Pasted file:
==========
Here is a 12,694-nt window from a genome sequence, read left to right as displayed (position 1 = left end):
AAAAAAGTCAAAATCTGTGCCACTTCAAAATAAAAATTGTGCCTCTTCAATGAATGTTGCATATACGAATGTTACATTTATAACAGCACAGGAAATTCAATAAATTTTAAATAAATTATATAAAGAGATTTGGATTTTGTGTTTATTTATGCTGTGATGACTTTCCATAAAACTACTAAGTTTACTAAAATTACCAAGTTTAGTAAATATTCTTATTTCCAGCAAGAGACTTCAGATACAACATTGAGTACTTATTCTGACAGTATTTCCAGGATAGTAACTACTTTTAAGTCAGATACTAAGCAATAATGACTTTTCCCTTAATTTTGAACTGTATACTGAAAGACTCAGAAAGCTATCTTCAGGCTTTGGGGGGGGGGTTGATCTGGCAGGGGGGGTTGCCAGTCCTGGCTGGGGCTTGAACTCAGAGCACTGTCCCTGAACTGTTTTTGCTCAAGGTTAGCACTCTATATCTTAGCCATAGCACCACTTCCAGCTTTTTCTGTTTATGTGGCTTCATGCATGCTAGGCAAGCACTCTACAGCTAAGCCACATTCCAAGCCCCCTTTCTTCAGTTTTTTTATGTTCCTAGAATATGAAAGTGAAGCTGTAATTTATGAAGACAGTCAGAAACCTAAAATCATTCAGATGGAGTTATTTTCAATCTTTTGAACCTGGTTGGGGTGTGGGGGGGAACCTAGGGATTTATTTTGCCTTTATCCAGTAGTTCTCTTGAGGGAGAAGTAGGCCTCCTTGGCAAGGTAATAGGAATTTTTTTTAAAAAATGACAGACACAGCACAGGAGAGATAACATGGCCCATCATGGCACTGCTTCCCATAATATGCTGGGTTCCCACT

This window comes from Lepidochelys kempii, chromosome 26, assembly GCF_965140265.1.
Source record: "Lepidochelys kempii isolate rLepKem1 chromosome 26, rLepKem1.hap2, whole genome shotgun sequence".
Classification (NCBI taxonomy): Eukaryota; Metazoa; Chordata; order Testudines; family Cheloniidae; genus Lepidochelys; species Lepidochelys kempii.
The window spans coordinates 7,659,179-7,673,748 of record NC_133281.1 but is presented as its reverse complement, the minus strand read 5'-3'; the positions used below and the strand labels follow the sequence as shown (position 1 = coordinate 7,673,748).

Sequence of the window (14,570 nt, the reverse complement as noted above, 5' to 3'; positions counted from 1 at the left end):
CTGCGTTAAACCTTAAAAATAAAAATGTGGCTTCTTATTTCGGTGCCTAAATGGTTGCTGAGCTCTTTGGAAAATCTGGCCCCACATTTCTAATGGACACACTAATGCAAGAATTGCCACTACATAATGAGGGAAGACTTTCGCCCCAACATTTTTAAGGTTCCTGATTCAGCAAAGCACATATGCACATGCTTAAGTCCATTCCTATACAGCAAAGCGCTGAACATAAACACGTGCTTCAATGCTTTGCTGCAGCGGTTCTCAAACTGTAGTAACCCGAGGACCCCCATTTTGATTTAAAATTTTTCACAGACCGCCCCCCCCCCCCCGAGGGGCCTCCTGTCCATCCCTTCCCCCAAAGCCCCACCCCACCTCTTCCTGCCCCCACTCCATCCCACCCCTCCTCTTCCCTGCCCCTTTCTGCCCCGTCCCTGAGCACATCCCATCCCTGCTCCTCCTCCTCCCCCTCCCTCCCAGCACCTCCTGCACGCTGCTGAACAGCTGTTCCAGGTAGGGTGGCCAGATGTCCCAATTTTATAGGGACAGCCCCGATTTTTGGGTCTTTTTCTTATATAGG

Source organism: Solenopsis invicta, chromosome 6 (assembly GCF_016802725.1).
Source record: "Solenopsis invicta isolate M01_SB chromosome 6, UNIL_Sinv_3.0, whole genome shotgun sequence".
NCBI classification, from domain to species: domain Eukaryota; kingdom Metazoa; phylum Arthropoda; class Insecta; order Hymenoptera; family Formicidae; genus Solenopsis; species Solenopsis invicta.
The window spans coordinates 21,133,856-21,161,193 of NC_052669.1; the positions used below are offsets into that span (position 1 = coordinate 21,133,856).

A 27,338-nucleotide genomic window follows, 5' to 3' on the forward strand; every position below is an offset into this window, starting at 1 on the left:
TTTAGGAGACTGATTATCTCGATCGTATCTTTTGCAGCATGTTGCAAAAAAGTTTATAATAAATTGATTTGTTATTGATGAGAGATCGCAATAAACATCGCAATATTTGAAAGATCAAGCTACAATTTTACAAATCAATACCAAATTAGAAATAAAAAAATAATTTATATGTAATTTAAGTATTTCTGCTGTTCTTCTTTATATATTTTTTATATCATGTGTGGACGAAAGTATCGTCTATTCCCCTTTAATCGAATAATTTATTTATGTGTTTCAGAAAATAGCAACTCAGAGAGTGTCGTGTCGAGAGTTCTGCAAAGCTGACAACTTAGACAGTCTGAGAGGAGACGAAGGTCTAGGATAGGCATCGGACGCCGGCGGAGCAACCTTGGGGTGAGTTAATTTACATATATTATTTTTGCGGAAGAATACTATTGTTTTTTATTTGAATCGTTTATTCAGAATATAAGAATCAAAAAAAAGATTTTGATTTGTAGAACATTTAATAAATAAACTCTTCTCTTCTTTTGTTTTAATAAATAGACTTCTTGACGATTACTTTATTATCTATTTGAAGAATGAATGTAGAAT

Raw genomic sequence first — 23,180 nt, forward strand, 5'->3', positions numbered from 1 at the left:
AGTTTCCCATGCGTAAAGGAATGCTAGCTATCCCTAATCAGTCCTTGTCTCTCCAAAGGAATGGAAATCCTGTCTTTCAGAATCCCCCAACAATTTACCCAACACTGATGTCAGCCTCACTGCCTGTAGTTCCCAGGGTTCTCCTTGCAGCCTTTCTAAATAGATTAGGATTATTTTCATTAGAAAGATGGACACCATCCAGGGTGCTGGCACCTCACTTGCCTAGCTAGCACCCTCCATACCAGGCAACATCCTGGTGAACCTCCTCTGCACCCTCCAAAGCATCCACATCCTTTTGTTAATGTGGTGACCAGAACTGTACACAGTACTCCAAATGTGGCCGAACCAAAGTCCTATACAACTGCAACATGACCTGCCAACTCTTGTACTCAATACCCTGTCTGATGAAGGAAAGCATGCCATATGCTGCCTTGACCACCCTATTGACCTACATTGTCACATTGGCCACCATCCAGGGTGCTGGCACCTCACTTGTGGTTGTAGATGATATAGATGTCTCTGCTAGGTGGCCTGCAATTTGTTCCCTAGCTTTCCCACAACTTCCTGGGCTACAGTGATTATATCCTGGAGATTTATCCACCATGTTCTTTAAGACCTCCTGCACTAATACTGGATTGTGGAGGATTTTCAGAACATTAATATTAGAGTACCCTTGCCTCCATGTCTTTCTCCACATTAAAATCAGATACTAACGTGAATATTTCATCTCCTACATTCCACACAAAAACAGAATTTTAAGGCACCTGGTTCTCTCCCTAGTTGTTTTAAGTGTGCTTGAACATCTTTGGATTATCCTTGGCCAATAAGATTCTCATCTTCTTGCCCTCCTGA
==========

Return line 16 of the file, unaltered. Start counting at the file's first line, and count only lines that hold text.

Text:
AGTTTCCCATGCGTAAAGGAATGCTAGCTATCCCTAATCAGTCCTTGTCTCTCCAAAGGAATGGAAATCCTGTCTTTCAGAATCCCCCAACAATTTACCCAACACTGATGTCAGCCTCACTGCCTGTAGTTCCCAGGGTTCTCCTTGCAGCCTTTCTAAATAGATTAGGATTATTTTCATTAGAAAGATGGACACCATCCAGGGTGCTGGCACCTCACTTGCCTAGCTAGCACCCTCCATACCAGGCAACATCCTGGTGAACCTCCTCTGCACCCTCCAAAGCATCCACATCCTTTTGTTAATGTGGTGACCAGAACTGTACACAGTACTCCAAATGTGGCCGAACCAAAGTCCTATACAACTGCAACATGACCTGCCAACTCTTGTACTCAATACCCTGTCTGATGAAGGAAAGCATGCCATATGCTGCCTTGACCACCCTATTGACCTACATTGTCACATTGGCCACCATCCAGGGTGCTGGCACCTCACTTGTGGTTGTAGATGATATAGATGTCTCTGCTAGGTGGCCTGCAATTTGTTCCCTAGCTTTCCCACAACTTCCTGGGCTACAGTGATTATATCCTGGAGATTTATCCACCATGTTCTTTAAGACCTCCTGCACTAATACTGGATTGTGGAGGATTTTCAGAACATTAATATTAGAGTACCCTTGCCTCCATGTCTTTCTCCACATTAAAATCAGATACTAACGTGAATATTTCATCTCCTACATTCCACACAAAAACAGAATTTTAAGGCACCTGGTTCTCTCCCTAGTTGTTTTAAGTGTGCTTGAACATCTTTGGATTATCCTTGGCCAATAAGATTCTCATCTTCTTGCCCTCCTGA